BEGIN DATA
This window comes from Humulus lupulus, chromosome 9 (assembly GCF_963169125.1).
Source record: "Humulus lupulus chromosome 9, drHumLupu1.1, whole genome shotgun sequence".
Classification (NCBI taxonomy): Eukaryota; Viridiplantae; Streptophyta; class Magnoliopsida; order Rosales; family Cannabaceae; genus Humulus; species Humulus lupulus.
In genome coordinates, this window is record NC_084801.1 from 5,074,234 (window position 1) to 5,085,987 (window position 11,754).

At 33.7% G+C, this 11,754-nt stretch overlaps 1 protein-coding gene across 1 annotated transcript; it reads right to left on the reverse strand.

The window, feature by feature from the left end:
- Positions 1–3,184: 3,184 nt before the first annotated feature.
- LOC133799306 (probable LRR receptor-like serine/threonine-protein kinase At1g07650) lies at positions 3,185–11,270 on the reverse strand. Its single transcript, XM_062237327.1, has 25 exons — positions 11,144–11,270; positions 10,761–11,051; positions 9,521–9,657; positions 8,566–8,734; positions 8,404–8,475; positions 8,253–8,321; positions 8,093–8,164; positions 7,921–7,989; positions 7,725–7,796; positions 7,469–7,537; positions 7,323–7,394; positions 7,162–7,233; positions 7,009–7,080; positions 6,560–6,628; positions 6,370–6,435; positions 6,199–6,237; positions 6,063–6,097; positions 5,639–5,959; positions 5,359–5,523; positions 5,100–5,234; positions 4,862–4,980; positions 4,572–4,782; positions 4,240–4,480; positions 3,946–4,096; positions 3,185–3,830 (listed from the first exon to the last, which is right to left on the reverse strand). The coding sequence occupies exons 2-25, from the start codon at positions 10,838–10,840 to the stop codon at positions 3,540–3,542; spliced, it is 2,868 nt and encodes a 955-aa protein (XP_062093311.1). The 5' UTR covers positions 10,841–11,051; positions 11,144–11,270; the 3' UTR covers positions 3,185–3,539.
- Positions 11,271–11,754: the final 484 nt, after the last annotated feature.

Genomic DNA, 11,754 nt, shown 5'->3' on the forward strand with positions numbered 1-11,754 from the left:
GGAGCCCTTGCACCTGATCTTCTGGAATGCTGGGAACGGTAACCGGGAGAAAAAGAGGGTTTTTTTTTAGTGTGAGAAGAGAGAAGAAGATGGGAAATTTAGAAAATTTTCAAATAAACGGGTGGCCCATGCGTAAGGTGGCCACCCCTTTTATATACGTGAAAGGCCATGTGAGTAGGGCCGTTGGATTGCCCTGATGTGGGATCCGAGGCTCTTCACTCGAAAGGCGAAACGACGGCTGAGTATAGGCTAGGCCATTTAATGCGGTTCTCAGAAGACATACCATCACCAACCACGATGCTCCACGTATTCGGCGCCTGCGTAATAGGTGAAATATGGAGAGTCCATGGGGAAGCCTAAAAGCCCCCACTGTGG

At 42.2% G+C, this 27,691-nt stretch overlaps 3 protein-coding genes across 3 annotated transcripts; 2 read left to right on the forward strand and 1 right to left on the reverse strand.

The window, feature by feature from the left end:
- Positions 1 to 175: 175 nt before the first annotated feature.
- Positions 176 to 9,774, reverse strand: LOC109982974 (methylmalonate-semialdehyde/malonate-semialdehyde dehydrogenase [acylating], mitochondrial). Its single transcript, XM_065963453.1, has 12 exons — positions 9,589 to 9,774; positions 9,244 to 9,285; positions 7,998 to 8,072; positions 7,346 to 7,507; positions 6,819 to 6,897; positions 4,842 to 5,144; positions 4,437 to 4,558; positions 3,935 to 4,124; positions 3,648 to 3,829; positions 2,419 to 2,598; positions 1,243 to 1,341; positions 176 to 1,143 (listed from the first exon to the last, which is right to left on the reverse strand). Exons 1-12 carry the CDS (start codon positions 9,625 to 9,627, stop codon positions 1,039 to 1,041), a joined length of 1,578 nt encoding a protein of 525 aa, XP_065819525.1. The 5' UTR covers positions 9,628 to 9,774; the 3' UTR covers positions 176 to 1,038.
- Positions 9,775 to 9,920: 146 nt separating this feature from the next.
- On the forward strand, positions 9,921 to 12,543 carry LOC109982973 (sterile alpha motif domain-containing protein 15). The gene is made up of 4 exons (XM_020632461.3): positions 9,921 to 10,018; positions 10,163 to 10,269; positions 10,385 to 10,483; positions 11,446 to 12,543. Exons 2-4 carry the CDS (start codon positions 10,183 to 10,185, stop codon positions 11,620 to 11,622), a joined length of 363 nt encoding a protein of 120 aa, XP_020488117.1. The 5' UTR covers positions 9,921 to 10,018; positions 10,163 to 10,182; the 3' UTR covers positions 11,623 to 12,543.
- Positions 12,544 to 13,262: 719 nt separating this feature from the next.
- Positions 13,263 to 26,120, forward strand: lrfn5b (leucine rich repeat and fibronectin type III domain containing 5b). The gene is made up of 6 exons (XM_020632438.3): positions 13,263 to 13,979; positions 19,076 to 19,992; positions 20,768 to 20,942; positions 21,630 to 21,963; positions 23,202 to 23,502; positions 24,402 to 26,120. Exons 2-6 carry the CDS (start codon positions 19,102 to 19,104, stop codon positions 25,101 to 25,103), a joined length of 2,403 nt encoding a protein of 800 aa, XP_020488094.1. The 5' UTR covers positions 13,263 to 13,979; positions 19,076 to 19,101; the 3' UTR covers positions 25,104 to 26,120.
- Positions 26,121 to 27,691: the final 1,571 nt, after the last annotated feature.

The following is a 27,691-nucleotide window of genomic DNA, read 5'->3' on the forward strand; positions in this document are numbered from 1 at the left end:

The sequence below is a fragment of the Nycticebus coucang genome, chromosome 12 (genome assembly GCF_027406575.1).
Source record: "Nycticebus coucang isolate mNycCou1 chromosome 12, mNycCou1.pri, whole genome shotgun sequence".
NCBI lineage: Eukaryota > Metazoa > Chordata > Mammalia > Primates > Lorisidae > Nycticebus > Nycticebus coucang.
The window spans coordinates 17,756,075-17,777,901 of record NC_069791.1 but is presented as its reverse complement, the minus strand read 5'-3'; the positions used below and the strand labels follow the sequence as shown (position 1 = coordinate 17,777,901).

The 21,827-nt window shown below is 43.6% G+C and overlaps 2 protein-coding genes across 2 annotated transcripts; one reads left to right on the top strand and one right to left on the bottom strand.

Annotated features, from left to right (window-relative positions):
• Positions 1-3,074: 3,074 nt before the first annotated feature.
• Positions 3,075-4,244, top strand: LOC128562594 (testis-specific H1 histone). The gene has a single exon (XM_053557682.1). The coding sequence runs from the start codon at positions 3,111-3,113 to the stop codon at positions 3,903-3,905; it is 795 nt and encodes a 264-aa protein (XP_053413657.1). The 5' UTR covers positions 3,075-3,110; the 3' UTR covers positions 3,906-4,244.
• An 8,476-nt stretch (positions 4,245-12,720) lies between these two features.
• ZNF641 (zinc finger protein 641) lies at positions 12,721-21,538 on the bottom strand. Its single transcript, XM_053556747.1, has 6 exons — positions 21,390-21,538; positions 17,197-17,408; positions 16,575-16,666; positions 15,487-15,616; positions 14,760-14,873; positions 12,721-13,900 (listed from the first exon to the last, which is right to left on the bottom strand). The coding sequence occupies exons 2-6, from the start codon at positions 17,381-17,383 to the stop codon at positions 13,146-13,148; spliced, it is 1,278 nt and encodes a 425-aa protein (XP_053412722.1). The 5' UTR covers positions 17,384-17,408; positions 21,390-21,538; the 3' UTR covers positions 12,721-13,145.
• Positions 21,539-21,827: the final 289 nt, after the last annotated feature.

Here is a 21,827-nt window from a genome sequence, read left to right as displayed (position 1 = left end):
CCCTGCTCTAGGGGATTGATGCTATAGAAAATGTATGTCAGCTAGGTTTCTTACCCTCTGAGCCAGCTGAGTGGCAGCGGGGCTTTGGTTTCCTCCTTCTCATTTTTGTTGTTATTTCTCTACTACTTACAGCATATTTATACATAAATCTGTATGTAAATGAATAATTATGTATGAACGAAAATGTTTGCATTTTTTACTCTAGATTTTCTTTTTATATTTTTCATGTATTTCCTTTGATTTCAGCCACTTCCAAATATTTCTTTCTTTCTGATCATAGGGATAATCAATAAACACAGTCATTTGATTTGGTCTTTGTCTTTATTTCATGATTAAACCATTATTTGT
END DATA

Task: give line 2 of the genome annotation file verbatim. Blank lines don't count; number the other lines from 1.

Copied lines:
Source record: "Humulus lupulus chromosome 9, drHumLupu1.1, whole genome shotgun sequence".